My mother was a beacon of right and wrong, love and anger long before I knew the words. When I find myself honing habits of nutrition, organizing, tidying up, grooming, anger and forgiveness, I realize the first teacher for many of these habits was my mother. 

She was not a lounging-about mom, a tv-watching mom, or a sit down and chat mom. Dad was an authentic model for that. My mother was pretty much always in motion. Cleaning, sewing, preparing meals, polishing furniture, overseeing the activities of her three girls, dancing. Even in her senior years, these habits continued. “Saturday morning, time to change the sheets and towels.” Something about this orderliness appealed to me. 


Finding a Balance with Habits

Like my mother I am challenged to find the balance. Periodically I have to examine habits to make sure they are still worth the space, ease, or free time they provide. Some gleanings from habit review: A visit to the naturopath can streamline vitamin intake. Daily “straightening up” is absolutely not necessary. Never feel guilty doing that last-minute check in the mirror. You can love from a distance. Forgiveness erases stomachaches and over-ruminating about the past. Forgiveness is a gift you give yourself.  

A Treasure from Mom

In my annual spring housecleaning and closet decluttering (a Mom-modeled habit) I found medical folders and journals we kept when my mother was in a nursing home for the last 5 years of her life. Also among them were her journals and this: The Story of a Lifetime: A Keepsake of Personal Memoirs by Pamela and Stephen Pavuk.

Using the Treasure

During the last two years of her life my two sisters and I took turns visiting Mom almost every day. Some days were quite fun if Mom was “up.” The we’d visit in the activity room with me pushing her wheelchair, tell stories from her childhood or teen years, or marriage, or she’d mimic the habits of one of the residents. 

Some days were tedious. She was querulous, or snippy about a supposed insult or neglect. I am sure I’d be querulous too. Recalling the past through this book was a wonderful distraction and chance to learn more about this remarkable woman in her ninth decade. Only in the past ten years had she became open and verbally introspective with me about her life.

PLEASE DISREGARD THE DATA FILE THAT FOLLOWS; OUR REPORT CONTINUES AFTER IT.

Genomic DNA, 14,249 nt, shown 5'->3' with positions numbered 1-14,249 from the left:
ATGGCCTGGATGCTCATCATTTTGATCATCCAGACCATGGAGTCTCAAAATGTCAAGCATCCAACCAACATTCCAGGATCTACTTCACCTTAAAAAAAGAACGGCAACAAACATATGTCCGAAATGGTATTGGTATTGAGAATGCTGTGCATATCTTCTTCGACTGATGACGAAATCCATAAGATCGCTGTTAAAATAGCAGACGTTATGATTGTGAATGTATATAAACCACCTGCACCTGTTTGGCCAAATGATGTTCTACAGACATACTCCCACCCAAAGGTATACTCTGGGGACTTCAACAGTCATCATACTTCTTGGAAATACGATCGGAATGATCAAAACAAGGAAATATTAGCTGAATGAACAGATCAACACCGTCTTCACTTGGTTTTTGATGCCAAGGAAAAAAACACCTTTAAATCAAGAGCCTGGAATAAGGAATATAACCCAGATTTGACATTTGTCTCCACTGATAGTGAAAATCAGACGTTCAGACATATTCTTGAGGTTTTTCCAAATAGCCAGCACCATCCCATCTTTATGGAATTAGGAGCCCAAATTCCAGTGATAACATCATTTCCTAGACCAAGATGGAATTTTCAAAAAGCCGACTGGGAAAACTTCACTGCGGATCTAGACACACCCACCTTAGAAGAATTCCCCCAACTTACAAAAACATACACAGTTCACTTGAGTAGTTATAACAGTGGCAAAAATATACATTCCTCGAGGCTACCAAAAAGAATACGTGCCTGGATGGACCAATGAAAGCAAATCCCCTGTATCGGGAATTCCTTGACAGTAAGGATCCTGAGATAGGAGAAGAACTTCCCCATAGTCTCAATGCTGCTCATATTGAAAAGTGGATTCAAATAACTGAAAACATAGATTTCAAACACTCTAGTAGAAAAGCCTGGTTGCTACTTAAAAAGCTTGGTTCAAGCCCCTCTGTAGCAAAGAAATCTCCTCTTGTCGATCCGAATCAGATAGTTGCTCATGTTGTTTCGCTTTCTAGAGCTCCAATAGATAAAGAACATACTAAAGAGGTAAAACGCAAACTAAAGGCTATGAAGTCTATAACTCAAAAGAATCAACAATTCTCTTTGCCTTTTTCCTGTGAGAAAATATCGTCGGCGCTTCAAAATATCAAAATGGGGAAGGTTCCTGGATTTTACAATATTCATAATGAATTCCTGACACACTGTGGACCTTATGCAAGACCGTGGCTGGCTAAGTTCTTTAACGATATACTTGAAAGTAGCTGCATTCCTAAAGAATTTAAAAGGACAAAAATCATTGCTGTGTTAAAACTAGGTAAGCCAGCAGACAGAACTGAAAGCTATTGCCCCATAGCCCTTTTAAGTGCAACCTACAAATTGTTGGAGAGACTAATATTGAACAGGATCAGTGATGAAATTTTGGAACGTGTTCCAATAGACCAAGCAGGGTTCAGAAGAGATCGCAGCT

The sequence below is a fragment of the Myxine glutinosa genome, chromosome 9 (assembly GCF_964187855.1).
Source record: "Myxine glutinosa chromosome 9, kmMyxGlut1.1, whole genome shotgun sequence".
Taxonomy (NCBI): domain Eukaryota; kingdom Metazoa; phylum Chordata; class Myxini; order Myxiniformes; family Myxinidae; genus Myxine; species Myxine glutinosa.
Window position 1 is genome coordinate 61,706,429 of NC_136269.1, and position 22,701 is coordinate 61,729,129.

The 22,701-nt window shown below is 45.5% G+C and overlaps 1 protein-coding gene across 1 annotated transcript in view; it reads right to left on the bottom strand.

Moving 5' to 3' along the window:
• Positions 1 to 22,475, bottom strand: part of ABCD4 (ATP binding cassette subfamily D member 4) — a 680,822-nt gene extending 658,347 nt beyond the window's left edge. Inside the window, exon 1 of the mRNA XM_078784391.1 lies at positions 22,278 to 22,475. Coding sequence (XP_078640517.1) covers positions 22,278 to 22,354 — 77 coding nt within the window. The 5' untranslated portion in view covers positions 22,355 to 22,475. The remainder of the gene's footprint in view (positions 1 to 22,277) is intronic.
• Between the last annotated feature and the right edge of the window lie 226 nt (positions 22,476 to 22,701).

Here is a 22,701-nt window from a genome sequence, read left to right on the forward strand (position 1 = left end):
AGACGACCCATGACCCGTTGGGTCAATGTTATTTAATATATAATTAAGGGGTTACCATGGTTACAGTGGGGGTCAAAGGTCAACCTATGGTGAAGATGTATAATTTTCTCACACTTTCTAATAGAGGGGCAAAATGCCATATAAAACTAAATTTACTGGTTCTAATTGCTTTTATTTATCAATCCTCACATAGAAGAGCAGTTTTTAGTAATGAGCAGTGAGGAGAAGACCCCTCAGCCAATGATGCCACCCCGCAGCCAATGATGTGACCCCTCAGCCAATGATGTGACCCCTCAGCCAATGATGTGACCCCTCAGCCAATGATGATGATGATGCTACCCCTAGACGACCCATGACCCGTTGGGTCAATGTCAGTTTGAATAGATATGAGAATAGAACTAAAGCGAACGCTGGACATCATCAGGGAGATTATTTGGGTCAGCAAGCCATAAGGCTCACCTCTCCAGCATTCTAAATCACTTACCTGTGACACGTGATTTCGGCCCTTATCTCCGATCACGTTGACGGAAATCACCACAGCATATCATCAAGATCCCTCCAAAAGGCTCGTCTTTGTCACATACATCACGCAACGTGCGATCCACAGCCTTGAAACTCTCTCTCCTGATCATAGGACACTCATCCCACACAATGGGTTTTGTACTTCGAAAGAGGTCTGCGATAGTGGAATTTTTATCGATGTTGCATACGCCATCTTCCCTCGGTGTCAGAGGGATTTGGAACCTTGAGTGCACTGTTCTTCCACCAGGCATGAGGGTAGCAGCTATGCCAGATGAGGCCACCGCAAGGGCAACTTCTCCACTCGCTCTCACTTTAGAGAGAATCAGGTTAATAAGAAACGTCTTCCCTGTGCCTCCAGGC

I’d sit and put on my “secretary” glasses. “Good morning, Mrs. Erickson. Shall we do the storybook today?” As “secretary“ I read a question and wrote her answer down verbatim. She rarely sniffed and turned away. 

Most often, she’d turn to me and sit up a bit straighter. “Yes, what’s the question?” Or she’d introduce her own topic and I’d write furiously. “You will write down everything I say- no censoring?” she’d ask with suspicion and a tiny glint in her eyes. “Yes, every word.”

My mother’s words have her “voice.” The other night I sat and read the book. I am moved by her honesty. Sometimes her answer was a quick No. Okay, on to the next question. Sometimes the reply led us through a stream-of-consciousness maze. I loved those. She did test the no-censoring, but hey, her book, her words. Quite a few mysteries were cleared up as I did this with her and read over questions she answered with my twin and older sister. This book is a treasure.


Sunday May 14- Mother’s Day

Happy Mother’s Day to all mothers and all those people who have mothered me and countless others.

  • “The world needs our mothers.” —Liya Kebede
  • “A mother is always the beginning. She is how things begin.” —Unknown
  • “There is no way to be a perfect mother, and a million ways to be a good one.” —Jill Churchill
  • Ethel Lee-Miller blogs regularly about people, the power of words, and her writing life. She’s retired from professional writing gigs after 30 years of teaching, coaching, editing, and gathering writers to publicly share their work. She is the author of Thinking of Miller Place, and Seedlings, Stories of Relationships. These days, in Tucson Arizona, she writes to inspire, to connect with folks, and for the pure enjoyment of it. Ethel enjoys sharing stories at Odyssey Storytelling, Artists Standing Strong Together, and anywhere there’s a mic or a Zoom room.